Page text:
The report identifies several areas where change is needed. It highlights that current laws do not have clear and consistent definitions, and have not kept pace with technology and different forms of online violence. It further states that "Even when laws are in place, law enforcement personnel often do not treat online violence as seriously as physical violence and lack the skills and capability to identify and respond appropriately to such violence." Self-regulation and voluntary measures for technology providers have issues with weak enforcement and lack of sanctions, accountability and independent oversight.
The report identifies and outlines action needed to drive change in 4 areas:
- Consistent laws, regulatory frameworks and effective implementation
- Responsibility of technology intermediaries to prevent and respond
- Improving data and transparency
- Developing partnerships between governments, technology providers and women’s rights organisations.
Within these areas the report calls for systems that "...ensure safe and accessible reporting pathways, support and responses for women who experience violence and abuse."
The report highlights that state obligations to protect human rights have been clearly outlined in the UN Special Rapporteur's report on online violence against women and girls, A/HRC/38/47. The report further notes that rights of digital users have been used to challenge human rights protections and states:
"Nevertheless, the right to freedom of expression cannot be invoked to justify language or other forms of expression designed to incite discrimination, hostility or violence, including online violence against women and girls."
The report concludes with 7 broad recommendations for states and technology intermediaries, and it also notes that the upcoming 67th Session of the Commission on the Status of Women provides an opportunity for strengthening normative frameworks to address violence against women and girls in digital contexts.
UN Women published the policy brief Accelerating efforts to tackle online and technology-facilitated violence against women and girls (2022). The brief summarises global data and research about online violence. It also highlights examples from other countries and concludes with a more detailed list of recommendations for the UN system, states and the technology sector.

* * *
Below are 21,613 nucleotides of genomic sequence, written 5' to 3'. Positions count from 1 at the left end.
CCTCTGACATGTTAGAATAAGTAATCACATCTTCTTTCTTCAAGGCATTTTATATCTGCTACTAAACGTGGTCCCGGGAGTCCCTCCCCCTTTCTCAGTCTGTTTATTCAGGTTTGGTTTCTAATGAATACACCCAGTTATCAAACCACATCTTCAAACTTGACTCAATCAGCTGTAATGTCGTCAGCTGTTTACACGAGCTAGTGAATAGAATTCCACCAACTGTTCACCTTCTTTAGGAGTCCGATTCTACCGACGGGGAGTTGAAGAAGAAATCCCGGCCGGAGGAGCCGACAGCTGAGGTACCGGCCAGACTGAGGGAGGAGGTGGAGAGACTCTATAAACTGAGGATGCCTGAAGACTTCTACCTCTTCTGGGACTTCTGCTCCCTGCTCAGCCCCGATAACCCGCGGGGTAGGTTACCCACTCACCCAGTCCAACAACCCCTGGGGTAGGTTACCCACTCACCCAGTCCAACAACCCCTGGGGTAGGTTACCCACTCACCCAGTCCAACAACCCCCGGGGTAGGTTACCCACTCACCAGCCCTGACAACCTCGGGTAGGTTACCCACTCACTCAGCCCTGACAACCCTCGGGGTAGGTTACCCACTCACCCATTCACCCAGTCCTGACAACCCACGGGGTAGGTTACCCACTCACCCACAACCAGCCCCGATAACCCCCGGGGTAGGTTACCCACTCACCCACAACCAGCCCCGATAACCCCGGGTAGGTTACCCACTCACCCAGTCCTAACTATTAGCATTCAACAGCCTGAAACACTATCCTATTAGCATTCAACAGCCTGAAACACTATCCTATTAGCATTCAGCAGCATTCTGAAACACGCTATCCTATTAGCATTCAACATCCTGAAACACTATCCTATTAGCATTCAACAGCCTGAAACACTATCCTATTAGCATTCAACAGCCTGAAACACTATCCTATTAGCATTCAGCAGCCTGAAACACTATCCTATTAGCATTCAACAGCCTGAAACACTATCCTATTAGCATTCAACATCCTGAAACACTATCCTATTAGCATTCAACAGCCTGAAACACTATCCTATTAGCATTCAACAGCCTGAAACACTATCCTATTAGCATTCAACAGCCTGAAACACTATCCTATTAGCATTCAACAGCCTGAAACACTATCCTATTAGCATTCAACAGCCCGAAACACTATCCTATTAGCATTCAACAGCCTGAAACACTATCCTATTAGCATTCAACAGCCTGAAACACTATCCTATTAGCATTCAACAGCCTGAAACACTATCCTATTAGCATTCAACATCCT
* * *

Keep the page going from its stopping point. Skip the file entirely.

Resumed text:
Update: UN Women published several documents related to technology facilitated violence against women including:
Technology-facilitated violence against women: Taking stock of evidence and data collection (2023)
Brief: The state of evidence and data collection on technology-facilitated violence against women (2023)
Expert Group Meeting report: Technology-facilitated violence against women: Towards a common definition (2023)
Recent research from Aotearoa and Australia
Researchers interviewed 25 victim-survivors in Aotearoa New Zealand about their experiences of image-based sexual abuse. The participants, mostly women, described a range of experiences of image-based abuse with 68% of participants reporting the perpetrator was a partner or former partner, and for 52% of participants, there was a pattern of abuse and controlling behaviours. Few participants reported the abuse to police and some victim-survivors talked about receiving hostile and negative reactions after they disclosed their experiences to friends, family and others. The authors examined the limitations of the Harmful Digital Communications Act for addressing the experiences of the victim-survivors, noting "...the inadequacies of the legal framework for responding to the diverse experiences of image-based sexual abuse." Victim-survivors also identified a range of desired justice outcomes and responses, but all agreed on the "...importance of justice, redress and support – through formal justice avenues, such as police, or civil or criminal proceedings, as well as through more informal support avenues such as victim advocacy services or family, whānau, friends, workplaces or schools." The findings from the research were published in the article ‘Devastating, like it broke me’: Responding to image-based sexual abuse in Aotearoa New Zealand (2022) published in the Criminology & Criminal Justice journal. The research was part of a larger study about the experiences of victim-survivors of image-based abuse in Australia, New Zealand and the UK.